Last night during the State of the Union address, the President said, “Nearly 5 million Americans have been lifted off food stamps," as an example of the improving economy.
This is a great example of why SNAP must be protected and why it was so important that the recently passed Farm Bill did not make any structural changes to the program. A primary feature of the program is that it expands when the economy is bad and the need is high, just like in 2008, and when the economy improves, the program contracts, as people "graduate" from the program as they make more money and get back on their feet.
It is encouraging that SNAP participation has decreased by almost 4 million people between Sept 2017 – Sept 2018. The trend of people leaving the program started in 2014, when the larger economic recovery began reaching many of the people working lower wage jobs.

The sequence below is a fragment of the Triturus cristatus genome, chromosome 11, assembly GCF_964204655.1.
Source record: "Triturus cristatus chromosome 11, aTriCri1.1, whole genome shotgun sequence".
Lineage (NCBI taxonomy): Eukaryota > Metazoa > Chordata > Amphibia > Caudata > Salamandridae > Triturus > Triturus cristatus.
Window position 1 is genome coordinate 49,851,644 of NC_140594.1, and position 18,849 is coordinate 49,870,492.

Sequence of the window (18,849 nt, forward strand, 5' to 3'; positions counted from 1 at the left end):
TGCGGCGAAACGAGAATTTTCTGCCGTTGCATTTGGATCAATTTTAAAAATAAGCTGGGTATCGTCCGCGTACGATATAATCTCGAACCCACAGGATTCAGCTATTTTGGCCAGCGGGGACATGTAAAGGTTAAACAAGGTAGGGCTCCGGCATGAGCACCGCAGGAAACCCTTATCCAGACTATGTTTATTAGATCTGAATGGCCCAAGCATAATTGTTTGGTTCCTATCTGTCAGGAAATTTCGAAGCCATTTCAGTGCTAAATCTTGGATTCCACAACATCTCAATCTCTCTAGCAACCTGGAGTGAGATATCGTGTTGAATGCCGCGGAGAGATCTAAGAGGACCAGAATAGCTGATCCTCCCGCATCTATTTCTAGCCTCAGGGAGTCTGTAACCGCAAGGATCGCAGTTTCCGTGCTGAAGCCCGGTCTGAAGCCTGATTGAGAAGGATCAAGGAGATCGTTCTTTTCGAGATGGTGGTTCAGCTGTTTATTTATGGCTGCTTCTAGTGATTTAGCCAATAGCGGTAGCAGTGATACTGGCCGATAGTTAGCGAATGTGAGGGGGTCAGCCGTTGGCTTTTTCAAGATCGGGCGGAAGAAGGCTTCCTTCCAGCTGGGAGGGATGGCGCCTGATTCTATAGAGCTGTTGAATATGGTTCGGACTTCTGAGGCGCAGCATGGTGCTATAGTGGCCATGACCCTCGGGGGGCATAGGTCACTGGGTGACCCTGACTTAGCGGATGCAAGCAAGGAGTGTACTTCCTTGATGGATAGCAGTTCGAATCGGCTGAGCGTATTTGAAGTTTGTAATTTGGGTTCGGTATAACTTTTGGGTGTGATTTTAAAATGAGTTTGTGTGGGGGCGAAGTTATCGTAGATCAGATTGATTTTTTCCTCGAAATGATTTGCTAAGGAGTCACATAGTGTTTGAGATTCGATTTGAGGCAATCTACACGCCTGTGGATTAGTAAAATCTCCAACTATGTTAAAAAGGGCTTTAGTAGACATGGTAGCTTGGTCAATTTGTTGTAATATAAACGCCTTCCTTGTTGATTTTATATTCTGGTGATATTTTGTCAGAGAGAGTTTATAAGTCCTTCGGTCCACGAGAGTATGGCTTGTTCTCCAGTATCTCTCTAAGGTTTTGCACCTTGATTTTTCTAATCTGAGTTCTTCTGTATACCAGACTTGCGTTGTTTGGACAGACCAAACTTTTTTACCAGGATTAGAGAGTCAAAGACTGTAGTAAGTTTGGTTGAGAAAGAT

However, it’s important to remember that some states, including Wisconsin have rolled back waivers and increased time-limits for some of the hardest to reach populations, like single-adults without children.
This means that there are hundreds of thousands of people – including over 84,000 in Wisconsin - who no longer qualify for the program, and who have lost benefits, despite still being at or below the poverty line. Anecdotal reports also suggest that immigrant families are dropping out of the program due to uncertainty and fear of immigration policies.